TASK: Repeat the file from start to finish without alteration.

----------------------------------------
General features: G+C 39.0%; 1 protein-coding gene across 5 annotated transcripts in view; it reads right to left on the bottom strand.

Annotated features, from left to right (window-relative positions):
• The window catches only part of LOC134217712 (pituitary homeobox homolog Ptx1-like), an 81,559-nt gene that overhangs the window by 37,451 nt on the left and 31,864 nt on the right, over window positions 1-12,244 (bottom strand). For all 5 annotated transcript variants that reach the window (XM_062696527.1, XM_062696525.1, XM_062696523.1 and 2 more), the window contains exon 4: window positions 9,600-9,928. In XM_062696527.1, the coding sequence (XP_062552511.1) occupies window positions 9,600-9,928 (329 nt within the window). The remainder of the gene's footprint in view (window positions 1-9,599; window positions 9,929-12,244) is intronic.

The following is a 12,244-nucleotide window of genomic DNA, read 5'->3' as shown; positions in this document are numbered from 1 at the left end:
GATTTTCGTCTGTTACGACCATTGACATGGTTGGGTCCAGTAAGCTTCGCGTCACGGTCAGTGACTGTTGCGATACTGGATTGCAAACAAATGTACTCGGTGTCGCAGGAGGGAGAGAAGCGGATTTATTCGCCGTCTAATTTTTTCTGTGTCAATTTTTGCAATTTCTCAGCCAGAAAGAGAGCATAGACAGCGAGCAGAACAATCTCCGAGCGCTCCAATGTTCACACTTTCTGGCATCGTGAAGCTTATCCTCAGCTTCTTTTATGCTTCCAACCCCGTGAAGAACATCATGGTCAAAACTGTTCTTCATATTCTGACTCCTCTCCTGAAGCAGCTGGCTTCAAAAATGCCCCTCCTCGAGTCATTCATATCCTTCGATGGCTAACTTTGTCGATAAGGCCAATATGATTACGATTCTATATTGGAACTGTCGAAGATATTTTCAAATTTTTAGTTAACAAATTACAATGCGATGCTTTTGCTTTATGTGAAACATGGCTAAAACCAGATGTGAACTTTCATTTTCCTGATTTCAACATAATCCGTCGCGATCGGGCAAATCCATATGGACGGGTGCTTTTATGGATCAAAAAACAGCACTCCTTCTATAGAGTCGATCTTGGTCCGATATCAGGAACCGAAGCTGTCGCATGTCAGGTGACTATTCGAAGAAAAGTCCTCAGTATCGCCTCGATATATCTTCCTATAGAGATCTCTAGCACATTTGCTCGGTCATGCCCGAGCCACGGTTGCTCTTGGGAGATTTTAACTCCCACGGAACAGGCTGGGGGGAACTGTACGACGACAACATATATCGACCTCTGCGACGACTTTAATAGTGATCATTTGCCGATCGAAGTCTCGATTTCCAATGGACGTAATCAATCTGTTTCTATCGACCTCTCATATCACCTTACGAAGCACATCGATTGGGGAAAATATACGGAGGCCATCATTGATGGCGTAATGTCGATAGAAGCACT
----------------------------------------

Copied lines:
General features: G+C 39.0%; 1 protein-coding gene across 5 annotated transcripts in view; it reads right to left on the bottom strand.

Annotated features, from left to right (window-relative positions):
• The window catches only part of LOC134217712 (pituitary homeobox homolog Ptx1-like), an 81,559-nt gene that overhangs the window by 37,451 nt on the left and 31,864 nt on the right, over window positions 1-12,244 (bottom strand). For all 5 annotated transcript variants that reach the window (XM_062696527.1, XM_062696525.1, XM_062696523.1 and 2 more), the window contains exon 4: window positions 9,600-9,928. In XM_062696527.1, the coding sequence (XP_062552511.1) occupies window positions 9,600-9,928 (329 nt within the window). The remainder of the gene's footprint in view (window positions 1-9,599; window positions 9,929-12,244) is intronic.

The following is a 12,244-nucleotide window of genomic DNA, read 5'->3' as shown; positions in this document are numbered from 1 at the left end:
GATTTTCGTCTGTTACGACCATTGACATGGTTGGGTCCAGTAAGCTTCGCGTCACGGTCAGTGACTGTTGCGATACTGGATTGCAAACAAATGTACTCGGTGTCGCAGGAGGGAGAGAAGCGGATTTATTCGCCGTCTAATTTTTTCTGTGTCAATTTTTGCAATTTCTCAGCCAGAAAGAGAGCATAGACAGCGAGCAGAACAATCTCCGAGCGCTCCAATGTTCACACTTTCTGGCATCGTGAAGCTTATCCTCAGCTTCTTTTATGCTTCCAACCCCGTGAAGAACATCATGGTCAAAACTGTTCTTCATATTCTGACTCCTCTCCTGAAGCAGCTGGCTTCAAAAATGCCCCTCCTCGAGTCATTCATATCCTTCGATGGCTAACTTTGTCGATAAGGCCAATATGATTACGATTCTATATTGGAACTGTCGAAGATATTTTCAAATTTTTAGTTAACAAATTACAATGCGATGCTTTTGCTTTATGTGAAACATGGCTAAAACCAGATGTGAACTTTCATTTTCCTGATTTCAACATAATCCGTCGCGATCGGGCAAATCCATATGGACGGGTGCTTTTATGGATCAAAAAACAGCACTCCTTCTATAGAGTCGATCTTGGTCCGATATCAGGAACCGAAGCTGTCGCATGTCAGGTGACTATTCGAAGAAAAGTCCTCAGTATCGCCTCGATATATCTTCCTATAGAGATCTCTAGCACATTTGCTCGGTCATGCCCGAGCCACGGTTGCTCTTGGGAGATTTTAACTCCCACGGAACAGGCTGGGGGGAACTGTACGACGACAACATATATCGACCTCTGCGACGACTTTAATAGTGATCATTTGCCGATCGAAGTCTCGATTTCCAATGGACGTAATCAATCTGTTTCTATCGACCTCTCATATCACCTTACGAAGCACATCGATTGGGGAAAATATACGGAGGCCATCATTGATGGCGTAATGTCGATAGAAGCACT